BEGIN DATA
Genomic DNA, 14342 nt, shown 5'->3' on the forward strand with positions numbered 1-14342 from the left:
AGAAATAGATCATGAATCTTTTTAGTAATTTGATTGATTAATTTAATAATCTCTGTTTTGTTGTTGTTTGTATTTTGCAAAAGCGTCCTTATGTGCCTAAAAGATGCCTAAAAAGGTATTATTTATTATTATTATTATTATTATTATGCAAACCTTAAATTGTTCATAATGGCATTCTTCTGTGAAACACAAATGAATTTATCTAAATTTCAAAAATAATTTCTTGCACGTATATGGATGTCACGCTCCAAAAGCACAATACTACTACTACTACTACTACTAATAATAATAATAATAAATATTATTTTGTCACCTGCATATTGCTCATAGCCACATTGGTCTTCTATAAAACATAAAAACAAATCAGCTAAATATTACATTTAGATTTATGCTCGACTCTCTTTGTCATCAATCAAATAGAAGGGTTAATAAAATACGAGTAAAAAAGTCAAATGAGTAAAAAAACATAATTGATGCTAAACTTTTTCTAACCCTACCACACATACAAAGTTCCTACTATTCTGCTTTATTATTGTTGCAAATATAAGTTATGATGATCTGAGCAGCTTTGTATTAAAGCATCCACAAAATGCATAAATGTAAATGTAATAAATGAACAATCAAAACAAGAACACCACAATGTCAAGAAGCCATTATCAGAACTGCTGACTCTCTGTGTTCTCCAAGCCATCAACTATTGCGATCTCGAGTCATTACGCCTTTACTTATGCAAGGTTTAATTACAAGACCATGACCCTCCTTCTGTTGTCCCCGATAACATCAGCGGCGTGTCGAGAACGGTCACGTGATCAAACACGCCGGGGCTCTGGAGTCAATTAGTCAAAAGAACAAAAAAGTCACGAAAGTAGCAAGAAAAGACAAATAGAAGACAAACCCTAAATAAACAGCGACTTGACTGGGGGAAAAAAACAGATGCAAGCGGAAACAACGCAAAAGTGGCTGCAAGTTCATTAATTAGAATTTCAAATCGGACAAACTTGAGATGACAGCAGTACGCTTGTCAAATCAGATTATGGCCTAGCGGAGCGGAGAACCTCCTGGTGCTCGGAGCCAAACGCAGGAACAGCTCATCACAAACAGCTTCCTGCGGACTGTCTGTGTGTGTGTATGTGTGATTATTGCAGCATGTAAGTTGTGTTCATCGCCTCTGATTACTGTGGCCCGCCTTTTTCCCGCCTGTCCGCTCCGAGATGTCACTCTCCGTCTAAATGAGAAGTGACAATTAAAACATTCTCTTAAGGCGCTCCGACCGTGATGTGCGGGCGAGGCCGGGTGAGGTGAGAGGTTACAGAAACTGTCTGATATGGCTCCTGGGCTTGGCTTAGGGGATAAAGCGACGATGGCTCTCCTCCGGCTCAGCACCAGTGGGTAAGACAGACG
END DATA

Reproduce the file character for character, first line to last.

Genomic DNA, 14342 nt, shown 5'->3' on the forward strand with positions numbered 1-14342 from the left:
AGAAATAGATCATGAATCTTTTTAGTAATTTGATTGATTAATTTAATAATCTCTGTTTTGTTGTTGTTTGTATTTTGCAAAAGCGTCCTTATGTGCCTAAAAGATGCCTAAAAAGGTATTATTTATTATTATTATTATTATTATTATGCAAACCTTAAATTGTTCATAATGGCATTCTTCTGTGAAACACAAATGAATTTATCTAAATTTCAAAAATAATTTCTTGCACGTATATGGATGTCACGCTCCAAAAGCACAATACTACTACTACTACTACTACTAATAATAATAATAATAAATATTATTTTGTCACCTGCATATTGCTCATAGCCACATTGGTCTTCTATAAAACATAAAAACAAATCAGCTAAATATTACATTTAGATTTATGCTCGACTCTCTTTGTCATCAATCAAATAGAAGGGTTAATAAAATACGAGTAAAAAAGTCAAATGAGTAAAAAAACATAATTGATGCTAAACTTTTTCTAACCCTACCACACATACAAAGTTCCTACTATTCTGCTTTATTATTGTTGCAAATATAAGTTATGATGATCTGAGCAGCTTTGTATTAAAGCATCCACAAAATGCATAAATGTAAATGTAATAAATGAACAATCAAAACAAGAACACCACAATGTCAAGAAGCCATTATCAGAACTGCTGACTCTCTGTGTTCTCCAAGCCATCAACTATTGCGATCTCGAGTCATTACGCCTTTACTTATGCAAGGTTTAATTACAAGACCATGACCCTCCTTCTGTTGTCCCCGATAACATCAGCGGCGTGTCGAGAACGGTCACGTGATCAAACACGCCGGGGCTCTGGAGTCAATTAGTCAAAAGAACAAAAAAGTCACGAAAGTAGCAAGAAAAGACAAATAGAAGACAAACCCTAAATAAACAGCGACTTGACTGGGGGAAAAAAACAGATGCAAGCGGAAACAACGCAAAAGTGGCTGCAAGTTCATTAATTAGAATTTCAAATCGGACAAACTTGAGATGACAGCAGTACGCTTGTCAAATCAGATTATGGCCTAGCGGAGCGGAGAACCTCCTGGTGCTCGGAGCCAAACGCAGGAACAGCTCATCACAAACAGCTTCCTGCGGACTGTCTGTGTGTGTGTATGTGTGATTATTGCAGCATGTAAGTTGTGTTCATCGCCTCTGATTACTGTGGCCCGCCTTTTTCCCGCCTGTCCGCTCCGAGATGTCACTCTCCGTCTAAATGAGAAGTGACAATTAAAACATTCTCTTAAGGCGCTCCGACCGTGATGTGCGGGCGAGGCCGGGTGAGGTGAGAGGTTACAGAAACTGTCTGATATGGCTCCTGGGCTTGGCTTAGGGGATAAAGCGACGATGGCTCTCCTCCGGCTCAGCACCAGTGGGTAAGACAGACG